Author: John Varley
Paperback: 372 pages
Publisher: Ace Books
Genre: Science Fiction
Spoiler-Safe (Probably) Story Synopsis
Warning!! Though I intend to keep the secrets of the second book, it is possible that spoilers for the first book may exist, as the three books are tied rather closely together. Read with caution if you have not read the first one and still intend to.
So, remember all those folks you met in the first book of the Gaean Trilogy? Many of them return (as well as some new faces) for this book, the second and my favorite of the three.
Chris'fer Minor is an incredibly unlucky guy, and he's got a major, psychotic problem. Occasionally, he becomes a completely different person, an angry, sexually aggressive, violent person, though his normal attitude is very laid-back (how could you not be laid-back with a name like Chris'fer?), and is always surprised to find himself with new wounds received from a jealous boyfriend, or to wake up in a city jail for beating a man close to death for looking at him funny. Fortunately for him, a planet exists, out near Saturn, that is run by a god keen on giving miracles to those who deserve them. The planet is named Gaea--named so because that is the name of the god who runs the place--and she's perfectly willing to break normal rules of physics and medicine to cure the sick, aid the poor, and defend the righteous, so long as they give a good show.
Anyway, he convinces the nice Titanide with the shitting-in-public faux pas issue to send him off to Gaea to get himself a miracle cure.
We also get to meet Robin the Nine-fingered, a member of the Coven, a religious sect that bought up some floating cans out in the LaGrange points near the Moon to practice their witchery and lesbianness. These women are of the belief that men are useful for nothing, save the production of semen. Given a few more years, they're pretty sure they'll have that taken care of, too. In any event, Robin, one of the short women (a practical joke from Earth; the sperm sent to the Coven was all from short men), has a form of epilepsy which makes it difficult for her to deal with life, the shakes disabling her for long periods of time. She sends off for the Miracle Cure, and is accepted--off she goes, taking her python Nasu, an ill-tempted but obedient giant fucking snake.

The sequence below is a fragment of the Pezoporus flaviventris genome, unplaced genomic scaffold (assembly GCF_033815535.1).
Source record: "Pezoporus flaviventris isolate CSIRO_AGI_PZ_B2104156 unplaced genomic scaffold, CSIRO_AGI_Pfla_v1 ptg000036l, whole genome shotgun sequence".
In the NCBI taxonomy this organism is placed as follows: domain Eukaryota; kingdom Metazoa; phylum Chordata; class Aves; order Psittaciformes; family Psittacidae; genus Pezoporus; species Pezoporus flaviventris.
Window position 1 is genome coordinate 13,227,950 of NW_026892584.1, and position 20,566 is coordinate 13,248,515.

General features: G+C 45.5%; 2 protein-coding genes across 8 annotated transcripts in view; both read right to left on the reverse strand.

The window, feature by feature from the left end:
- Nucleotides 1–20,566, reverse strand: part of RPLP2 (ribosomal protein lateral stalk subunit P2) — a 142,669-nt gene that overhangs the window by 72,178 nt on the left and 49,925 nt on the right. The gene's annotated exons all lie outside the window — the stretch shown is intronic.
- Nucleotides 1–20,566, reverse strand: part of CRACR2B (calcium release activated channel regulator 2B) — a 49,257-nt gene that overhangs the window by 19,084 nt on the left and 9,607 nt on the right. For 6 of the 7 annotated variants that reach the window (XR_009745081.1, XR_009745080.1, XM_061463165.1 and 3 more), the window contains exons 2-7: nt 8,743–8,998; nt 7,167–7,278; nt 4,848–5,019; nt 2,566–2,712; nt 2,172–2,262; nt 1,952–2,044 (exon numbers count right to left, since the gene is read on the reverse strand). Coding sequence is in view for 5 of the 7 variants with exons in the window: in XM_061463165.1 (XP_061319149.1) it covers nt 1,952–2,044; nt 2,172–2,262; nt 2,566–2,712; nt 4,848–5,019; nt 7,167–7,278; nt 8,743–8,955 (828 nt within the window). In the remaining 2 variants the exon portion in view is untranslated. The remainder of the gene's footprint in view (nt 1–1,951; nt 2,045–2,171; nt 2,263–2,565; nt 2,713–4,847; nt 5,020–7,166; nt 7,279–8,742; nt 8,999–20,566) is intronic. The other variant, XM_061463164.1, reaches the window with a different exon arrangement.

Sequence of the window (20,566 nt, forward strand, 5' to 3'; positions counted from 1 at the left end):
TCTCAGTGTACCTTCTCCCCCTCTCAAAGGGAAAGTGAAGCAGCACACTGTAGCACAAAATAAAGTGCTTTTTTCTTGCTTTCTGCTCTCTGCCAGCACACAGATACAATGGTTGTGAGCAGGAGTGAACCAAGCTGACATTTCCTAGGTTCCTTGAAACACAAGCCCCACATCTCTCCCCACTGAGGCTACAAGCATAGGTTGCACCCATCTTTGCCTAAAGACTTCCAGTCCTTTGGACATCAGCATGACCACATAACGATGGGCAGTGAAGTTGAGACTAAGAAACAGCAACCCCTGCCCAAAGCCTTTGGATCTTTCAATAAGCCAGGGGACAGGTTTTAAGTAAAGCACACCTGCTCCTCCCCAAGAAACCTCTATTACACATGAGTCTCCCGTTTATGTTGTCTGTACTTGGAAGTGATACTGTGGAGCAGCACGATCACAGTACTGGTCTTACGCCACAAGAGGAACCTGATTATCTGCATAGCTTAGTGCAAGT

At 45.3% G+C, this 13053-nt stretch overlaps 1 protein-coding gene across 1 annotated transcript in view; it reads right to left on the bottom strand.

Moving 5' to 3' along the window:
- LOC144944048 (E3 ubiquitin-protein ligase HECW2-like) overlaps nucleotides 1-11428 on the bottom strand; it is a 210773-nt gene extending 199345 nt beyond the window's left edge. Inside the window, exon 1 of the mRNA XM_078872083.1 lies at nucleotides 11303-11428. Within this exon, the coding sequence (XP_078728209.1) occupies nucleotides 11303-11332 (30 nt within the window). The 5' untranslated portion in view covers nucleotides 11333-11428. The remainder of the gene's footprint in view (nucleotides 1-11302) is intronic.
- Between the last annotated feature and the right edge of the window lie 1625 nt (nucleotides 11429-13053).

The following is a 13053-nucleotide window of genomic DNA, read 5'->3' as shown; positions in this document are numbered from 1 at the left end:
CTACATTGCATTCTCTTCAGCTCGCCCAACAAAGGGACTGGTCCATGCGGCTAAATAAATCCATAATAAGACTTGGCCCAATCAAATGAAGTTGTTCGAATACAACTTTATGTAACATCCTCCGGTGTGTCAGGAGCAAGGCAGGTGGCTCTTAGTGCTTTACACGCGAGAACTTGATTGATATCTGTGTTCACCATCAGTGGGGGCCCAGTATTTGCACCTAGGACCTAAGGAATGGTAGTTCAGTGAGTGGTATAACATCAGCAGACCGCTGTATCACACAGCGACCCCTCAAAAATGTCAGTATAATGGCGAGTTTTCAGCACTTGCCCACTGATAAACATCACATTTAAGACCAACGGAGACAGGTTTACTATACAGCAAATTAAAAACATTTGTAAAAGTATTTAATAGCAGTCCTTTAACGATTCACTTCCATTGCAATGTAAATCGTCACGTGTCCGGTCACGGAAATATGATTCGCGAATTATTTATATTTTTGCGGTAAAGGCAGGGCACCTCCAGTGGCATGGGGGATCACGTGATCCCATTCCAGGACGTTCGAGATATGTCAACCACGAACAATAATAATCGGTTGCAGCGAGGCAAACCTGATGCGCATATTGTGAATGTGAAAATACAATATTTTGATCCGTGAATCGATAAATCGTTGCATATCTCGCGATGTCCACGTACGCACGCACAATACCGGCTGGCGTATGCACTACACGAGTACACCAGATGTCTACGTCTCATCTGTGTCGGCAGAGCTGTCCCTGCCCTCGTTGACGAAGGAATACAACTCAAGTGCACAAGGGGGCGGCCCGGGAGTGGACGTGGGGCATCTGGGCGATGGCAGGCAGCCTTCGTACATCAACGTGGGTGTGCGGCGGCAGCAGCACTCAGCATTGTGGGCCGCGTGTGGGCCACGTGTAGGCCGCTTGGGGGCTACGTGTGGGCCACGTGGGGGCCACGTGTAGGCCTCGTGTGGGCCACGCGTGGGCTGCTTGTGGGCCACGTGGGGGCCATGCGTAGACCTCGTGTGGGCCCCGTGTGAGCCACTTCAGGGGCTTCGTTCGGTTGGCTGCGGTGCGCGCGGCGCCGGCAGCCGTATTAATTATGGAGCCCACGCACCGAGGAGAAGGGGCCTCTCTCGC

Varley sets this second book a couple decades ahead of the first one, and explains a few very dramatic things. First and foremost, Cirocco Jones has been named the Wizard of Gaea, to act as God's Hand on Earth, as it were. She can talk with god directly, can speak all the languages spoken on the Great Wheel, and acts almost without any direct involvement of the deity. But there are a few quirks. First, the Titanides (in an effort to keep the population of the freely-screwing centaurs down) can no longer reproduce without the direct action of Rocky. Her spit activates the rear-fertilized eggs that have to be implanted in the frontal ovaries for actual birth to occur. Rear-sex, they call it, happens all the time between friends (all Titanides have a rear penis, one that looks very human, but is the size of a horse's, and an anterior vagina) and after such an activity, an un-activated egg pops out a couple days later. Most Titanides just save these as keepsakes, good memories, until they eventually decay after a couple years. In order for pregnancy to occur, that golf-ball-sized egg must be put in Cirocco Jones's mouth, and then crammed in the frontal vagina (Titanides' sex is determined by the frontal genitals--either one or the other). Well, Rocky's not too keen on this, having to be the last say on who does and who does not procreate among the folk she cares for so deeply.
So, Rocky (with Gaby beside her) spends the first half of this book setting out feelers (when she's not utterly drunk on Titanide liquor, the stress of playing God getting to be too much for her) among the "regional brains" of Gaea. After all, Gaea is a big place--you can't expect her to run everything, so each zone in her wheel gets its own brain (save for one, Rhea, who is dead, and Oceanus, who doesn't really care to do anything in favor of Gaea, given that he waged war against her several hundred thousand years ago), and Cirocco is the only person alive who can talk to them without risking immediate death. So, she just might be interested in planting the seeds of revolution, if the regional minds see it as appropriate...
My favorite of the trilogy, I give Wizard two human thumbs and a Titanide hoof up. The storyline is continuous, without too much of the mind-numbing detail that can occasionally bog down SF authors interested in describing a new world. Varley attacks the reader with a near-constant barrage of new ideas, which, moments after you're used to them, he shatters with a whole new revelation.
The Gaean Trilogy
Titan | Wizard | Demon
Written for The Bookworm Turns: An Everything Literary Quest.